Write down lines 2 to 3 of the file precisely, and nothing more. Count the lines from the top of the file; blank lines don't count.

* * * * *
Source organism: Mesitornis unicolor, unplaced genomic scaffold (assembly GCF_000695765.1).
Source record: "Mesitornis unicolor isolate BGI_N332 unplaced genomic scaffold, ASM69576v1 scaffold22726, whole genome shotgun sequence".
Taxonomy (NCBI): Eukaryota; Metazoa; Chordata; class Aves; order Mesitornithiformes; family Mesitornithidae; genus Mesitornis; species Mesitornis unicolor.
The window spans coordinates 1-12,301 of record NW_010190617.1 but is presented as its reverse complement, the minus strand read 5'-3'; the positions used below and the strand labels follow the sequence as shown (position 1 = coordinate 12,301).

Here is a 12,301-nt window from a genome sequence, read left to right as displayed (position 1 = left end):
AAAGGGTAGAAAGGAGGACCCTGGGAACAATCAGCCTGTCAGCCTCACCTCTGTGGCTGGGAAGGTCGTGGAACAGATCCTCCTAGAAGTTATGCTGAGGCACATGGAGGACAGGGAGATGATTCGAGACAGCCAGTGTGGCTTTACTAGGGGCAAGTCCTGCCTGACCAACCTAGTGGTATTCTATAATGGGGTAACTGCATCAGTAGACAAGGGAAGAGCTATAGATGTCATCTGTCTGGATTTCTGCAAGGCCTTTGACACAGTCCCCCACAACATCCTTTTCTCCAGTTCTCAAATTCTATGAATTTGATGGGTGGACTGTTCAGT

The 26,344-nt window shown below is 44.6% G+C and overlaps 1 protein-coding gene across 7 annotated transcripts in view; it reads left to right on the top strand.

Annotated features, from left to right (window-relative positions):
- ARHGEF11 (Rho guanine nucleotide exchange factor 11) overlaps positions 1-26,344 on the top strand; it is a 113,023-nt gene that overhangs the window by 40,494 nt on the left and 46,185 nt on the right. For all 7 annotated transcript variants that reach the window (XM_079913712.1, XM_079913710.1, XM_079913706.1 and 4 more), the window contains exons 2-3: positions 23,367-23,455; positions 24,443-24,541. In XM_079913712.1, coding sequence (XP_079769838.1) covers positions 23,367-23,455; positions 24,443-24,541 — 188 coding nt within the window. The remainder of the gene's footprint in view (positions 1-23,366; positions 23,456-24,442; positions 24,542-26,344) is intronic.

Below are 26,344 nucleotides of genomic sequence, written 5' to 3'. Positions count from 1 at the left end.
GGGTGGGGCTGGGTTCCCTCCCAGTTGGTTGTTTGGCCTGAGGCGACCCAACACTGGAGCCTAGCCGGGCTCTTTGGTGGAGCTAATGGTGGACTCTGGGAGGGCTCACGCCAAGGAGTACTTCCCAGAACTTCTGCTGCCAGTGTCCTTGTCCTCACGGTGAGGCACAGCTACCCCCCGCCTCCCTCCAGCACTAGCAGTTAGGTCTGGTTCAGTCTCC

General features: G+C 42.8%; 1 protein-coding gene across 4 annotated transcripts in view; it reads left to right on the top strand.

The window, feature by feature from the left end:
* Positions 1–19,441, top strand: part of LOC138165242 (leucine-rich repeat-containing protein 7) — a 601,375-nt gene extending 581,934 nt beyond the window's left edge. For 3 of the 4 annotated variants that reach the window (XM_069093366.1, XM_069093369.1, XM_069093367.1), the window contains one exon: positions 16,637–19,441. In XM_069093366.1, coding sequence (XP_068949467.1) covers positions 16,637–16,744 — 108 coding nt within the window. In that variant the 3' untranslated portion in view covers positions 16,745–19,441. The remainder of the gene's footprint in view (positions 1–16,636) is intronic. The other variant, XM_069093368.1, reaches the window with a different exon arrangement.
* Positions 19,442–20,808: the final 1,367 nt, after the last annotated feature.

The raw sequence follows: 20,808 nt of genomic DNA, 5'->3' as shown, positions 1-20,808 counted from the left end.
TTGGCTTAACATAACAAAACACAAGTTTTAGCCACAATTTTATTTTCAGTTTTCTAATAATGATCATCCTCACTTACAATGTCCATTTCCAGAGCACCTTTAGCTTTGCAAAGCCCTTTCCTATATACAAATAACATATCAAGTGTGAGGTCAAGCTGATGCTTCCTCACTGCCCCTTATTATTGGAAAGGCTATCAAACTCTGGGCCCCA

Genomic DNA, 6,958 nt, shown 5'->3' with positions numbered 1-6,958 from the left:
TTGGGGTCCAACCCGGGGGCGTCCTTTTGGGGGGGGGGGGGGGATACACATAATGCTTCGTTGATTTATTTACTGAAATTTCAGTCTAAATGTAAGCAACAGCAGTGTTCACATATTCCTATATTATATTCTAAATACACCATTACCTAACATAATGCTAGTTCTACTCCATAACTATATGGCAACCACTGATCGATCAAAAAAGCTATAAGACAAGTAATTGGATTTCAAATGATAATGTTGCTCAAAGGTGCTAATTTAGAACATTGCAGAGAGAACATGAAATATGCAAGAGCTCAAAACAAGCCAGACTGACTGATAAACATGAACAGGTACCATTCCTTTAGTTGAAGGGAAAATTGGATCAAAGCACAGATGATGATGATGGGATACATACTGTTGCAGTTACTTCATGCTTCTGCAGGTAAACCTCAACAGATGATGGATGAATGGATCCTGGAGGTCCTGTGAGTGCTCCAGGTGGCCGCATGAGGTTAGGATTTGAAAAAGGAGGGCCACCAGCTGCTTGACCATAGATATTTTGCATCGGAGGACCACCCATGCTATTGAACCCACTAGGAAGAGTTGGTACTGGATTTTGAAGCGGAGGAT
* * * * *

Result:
Source record: "Mesitornis unicolor isolate BGI_N332 unplaced genomic scaffold, ASM69576v1 scaffold22726, whole genome shotgun sequence".
Taxonomy (NCBI): Eukaryota; Metazoa; Chordata; class Aves; order Mesitornithiformes; family Mesitornithidae; genus Mesitornis; species Mesitornis unicolor.